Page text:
With a $7 million cap hit, Paul Stastny is the most expensive member of the St. Louis Blues. By no means was he the most important or productive player on the roster in 2014-15, however.
The Blues didn’t have bloated expectations for Stastny heading into his first season with the team. GM Doug Armstrong noted to the Belleville News-Democrat that he didn’t expect Stastny “to come in here with a cape on and be Superman” when they signed him.
Even so, the two-way forward left something to be desired. Back in December, Ken Hitchcock “wanted him to play better.” Armstrong backed up such a stance to Sportsnet’s Elliotte Friedman, stating how much more he wants from the 29-year-old next season.
“Paul Stastny needs to be a bigger part of our group,” Armstrong said. “He’s our highest-paid player, we need him to be a bigger and better part of our team.”
Despite those sober expectations, perhaps the Blues need to be more realistic about this situation?
Stastny disappointed many in Colorado, in large part because his high salary generated high expectations for big point totals. Instead, the center’s value came from combining decent production with subtly impressive possession stats.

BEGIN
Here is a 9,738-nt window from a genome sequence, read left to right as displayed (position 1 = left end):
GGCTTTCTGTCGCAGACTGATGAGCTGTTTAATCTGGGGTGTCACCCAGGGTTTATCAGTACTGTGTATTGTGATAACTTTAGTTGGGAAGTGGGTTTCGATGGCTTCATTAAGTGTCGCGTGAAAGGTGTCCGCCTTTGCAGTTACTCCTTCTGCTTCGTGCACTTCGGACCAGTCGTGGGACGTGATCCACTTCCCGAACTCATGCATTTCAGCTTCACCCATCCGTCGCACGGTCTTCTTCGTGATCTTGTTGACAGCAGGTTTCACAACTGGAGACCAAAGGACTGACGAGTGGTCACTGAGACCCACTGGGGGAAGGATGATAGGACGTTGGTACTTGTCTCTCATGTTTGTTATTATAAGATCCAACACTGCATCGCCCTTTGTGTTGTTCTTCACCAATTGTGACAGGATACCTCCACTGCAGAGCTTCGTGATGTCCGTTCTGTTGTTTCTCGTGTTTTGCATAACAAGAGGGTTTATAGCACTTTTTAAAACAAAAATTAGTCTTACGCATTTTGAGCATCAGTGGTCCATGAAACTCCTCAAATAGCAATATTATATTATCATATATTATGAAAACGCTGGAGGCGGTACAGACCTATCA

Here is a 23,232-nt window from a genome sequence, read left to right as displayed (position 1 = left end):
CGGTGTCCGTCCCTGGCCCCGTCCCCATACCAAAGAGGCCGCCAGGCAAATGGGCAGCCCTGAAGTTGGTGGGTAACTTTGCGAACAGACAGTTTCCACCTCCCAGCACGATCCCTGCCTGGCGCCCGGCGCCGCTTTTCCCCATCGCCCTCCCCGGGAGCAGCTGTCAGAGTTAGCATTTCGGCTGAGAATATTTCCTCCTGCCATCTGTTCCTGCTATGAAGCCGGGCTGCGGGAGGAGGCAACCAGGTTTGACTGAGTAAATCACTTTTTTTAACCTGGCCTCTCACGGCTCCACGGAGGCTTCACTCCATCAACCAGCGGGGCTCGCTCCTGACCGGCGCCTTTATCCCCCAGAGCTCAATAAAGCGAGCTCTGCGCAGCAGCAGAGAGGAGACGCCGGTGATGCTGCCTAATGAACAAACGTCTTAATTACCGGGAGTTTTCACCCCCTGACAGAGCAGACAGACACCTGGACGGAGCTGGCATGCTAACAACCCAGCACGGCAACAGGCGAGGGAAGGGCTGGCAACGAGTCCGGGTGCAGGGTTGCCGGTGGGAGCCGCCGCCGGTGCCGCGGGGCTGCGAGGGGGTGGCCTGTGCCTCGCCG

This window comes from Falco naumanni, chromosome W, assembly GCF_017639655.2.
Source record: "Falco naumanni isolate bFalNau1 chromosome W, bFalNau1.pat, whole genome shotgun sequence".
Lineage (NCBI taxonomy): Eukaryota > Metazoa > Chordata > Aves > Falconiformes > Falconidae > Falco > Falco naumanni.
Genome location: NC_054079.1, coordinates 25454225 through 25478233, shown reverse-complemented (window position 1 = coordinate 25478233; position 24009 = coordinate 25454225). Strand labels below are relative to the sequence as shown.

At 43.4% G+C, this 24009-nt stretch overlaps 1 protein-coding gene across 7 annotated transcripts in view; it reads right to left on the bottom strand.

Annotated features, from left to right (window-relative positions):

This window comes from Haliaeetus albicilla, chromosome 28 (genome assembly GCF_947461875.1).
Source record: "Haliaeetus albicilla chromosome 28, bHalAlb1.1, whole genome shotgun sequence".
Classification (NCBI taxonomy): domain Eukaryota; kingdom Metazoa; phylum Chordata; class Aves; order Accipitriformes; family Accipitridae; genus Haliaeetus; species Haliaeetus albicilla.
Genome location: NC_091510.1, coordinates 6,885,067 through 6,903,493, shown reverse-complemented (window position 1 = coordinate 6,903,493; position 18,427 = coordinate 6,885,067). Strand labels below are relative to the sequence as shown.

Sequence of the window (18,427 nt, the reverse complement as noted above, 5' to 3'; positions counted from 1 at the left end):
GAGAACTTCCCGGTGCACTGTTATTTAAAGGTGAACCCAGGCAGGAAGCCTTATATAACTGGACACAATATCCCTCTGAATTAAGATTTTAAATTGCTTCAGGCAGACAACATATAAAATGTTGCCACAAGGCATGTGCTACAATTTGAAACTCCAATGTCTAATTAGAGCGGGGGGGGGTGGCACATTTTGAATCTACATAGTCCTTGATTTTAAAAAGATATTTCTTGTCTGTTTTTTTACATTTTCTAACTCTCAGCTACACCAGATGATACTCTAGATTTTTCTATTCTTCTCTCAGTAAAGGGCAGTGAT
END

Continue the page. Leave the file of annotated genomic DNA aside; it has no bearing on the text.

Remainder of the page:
Those “fancy stats” remained positive with St. Louis, but his point totals left something to be desired (most notably a measly goal in six playoff games). Hitchcock and Armstrong must ponder how they’re using Stastny and what they really want from him.
According to Left Wing Lock, his most common linemates were Patrik Berglund and Dmitrij Jaskin. There’s nothing wrong with those forwards, and placing Stastny with that duo opens the door for St. Louis to boast impressive offensive depth. Still, if you give him a third-line-type assignment, can you complain as loudly about his production?
These aren’t the easiest questions, but the Blues needs to address situations like these if they want to “evolve.”